• Airlines are allowed to highlight taxes and fees with no restrictions on their websites, on printed ticket itineraries and on boarding passes.

Even with explicit permission from DOT, airlines simply choose not to highlight these taxes and fees. However, they resort to a baseless lie. And, they keep repeating it.

Now, members of the House of Representatives and the Senate are repeating airline propaganda and the Big Lie is getting legs.

In responses to constituent letters, congressmen are returning correspondence that support the airline lie. It appears that these congressmen have not even taken the time to read the regulations about which they proceed to pontificate.

From Sen. Tim Kane, Virginia, May 28, 2014, in response to a letter I sent to his office, stated:

The Transparent Airfares Act, introduced in the House of Representatives by Congressman Bill Shuster, would permit airlines to advertise pre-tax ticket prices, with taxes and fees in separate categories. A Department of Transportation rule requires airlines to disclose the full price of tickets – including all fees and taxes – in their advertising. Some argue consumers should know how much of their flight cost is attributable to taxes and fees, rather than to the flight itself. Others argue that separating out costs in this manner gives consumers an inaccurate idea of how much they are paying, and that one bottom-line price is more useful.

This is misinformation and a repetition of the airline lie. The current regulation allows airlines to disclose taxes and fees anywhere they decide. Period. There is no need for this law other than to confuse consumers.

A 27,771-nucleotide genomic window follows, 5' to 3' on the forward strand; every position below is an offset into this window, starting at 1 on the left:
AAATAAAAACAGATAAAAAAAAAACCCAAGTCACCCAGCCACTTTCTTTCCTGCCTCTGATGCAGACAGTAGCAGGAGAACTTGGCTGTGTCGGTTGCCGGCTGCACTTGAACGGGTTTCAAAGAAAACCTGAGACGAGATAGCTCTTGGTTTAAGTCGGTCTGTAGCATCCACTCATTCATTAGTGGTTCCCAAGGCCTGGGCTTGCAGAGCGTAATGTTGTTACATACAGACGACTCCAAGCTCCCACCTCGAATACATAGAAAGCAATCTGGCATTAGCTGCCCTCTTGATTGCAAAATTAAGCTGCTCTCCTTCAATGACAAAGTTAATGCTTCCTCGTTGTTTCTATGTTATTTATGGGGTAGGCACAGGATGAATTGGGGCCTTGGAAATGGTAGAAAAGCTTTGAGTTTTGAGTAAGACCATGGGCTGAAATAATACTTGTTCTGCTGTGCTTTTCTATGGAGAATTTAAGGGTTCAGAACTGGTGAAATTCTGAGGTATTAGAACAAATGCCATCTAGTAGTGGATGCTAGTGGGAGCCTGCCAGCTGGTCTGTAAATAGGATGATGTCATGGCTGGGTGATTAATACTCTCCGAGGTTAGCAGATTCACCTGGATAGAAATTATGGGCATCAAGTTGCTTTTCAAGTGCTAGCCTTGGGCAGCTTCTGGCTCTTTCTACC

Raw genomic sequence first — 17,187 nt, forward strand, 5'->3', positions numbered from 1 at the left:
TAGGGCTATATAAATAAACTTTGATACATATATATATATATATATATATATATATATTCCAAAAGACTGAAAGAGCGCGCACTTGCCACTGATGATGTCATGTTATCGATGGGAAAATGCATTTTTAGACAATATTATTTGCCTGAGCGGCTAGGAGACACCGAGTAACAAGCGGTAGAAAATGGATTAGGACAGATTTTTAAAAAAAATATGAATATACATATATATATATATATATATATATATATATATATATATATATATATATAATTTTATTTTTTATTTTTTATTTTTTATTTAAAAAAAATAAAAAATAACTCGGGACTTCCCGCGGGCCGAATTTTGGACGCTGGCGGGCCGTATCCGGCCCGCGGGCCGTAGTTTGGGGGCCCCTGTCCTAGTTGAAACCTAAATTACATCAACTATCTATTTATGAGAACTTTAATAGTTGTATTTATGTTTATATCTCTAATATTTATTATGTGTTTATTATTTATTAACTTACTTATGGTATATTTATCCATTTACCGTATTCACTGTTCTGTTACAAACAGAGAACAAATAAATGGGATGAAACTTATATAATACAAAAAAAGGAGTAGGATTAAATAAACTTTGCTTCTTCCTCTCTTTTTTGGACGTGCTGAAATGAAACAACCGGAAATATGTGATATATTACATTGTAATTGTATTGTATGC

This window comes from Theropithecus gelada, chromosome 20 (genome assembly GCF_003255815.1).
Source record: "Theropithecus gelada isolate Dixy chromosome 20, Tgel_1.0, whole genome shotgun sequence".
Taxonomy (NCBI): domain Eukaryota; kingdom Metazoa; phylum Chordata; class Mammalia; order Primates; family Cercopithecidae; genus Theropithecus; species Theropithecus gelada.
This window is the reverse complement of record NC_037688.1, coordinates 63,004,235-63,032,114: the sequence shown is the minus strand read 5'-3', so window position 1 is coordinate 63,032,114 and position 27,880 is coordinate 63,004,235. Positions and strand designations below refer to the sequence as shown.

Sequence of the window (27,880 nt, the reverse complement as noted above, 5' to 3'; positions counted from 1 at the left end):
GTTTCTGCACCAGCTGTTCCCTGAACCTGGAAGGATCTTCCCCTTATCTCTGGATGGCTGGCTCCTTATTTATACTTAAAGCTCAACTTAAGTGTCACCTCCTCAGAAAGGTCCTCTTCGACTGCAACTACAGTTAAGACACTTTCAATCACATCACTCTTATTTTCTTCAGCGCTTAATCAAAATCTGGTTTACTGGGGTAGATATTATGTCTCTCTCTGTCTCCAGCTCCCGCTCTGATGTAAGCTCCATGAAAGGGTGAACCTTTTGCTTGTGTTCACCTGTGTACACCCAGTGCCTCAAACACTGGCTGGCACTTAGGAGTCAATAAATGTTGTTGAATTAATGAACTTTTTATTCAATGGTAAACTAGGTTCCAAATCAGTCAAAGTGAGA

A Message From Congressman Sensenbrenner, Wisconsin 5th District, May 23, 2014:

I also oppose requiring airlines to hide government taxes in the ticket price. Americans have a right to know how much they are being taxed when they purchase an airline ticket.

Again, here is the Big Lie — “requiring airlines to hide government taxes in the ticket price.” There is simply no such requirement, rule or regulation.

A letter to a constituent from Congressman Michael H. Michaud, Maine 2nd Congressional District, May 9, 2014:

Currently, a rule implemented by the Department of Transportation in 2012 prohibits airlines and travel agents from providing full disclosure of government imposed taxes and fees in advertised prices.

Again, this congressman parrots the airline lie, the same airline propaganda.

As an advocate, I have never previously experienced such a concerted and prolonged period of untruths. I cannot fathom that when members of Congress and their staff can in black and white, in the Federal Register, see clearly that they are being misled by the airline propaganda, they remain steadfast in perpetuating a lie.

The continued misrepresentation of DOT rules by airline lobbyists is disgraceful. The repetition of these falsehoods by our congressmen is shameful or based on gross ignorance. In any case, the American public is not being served with integrity.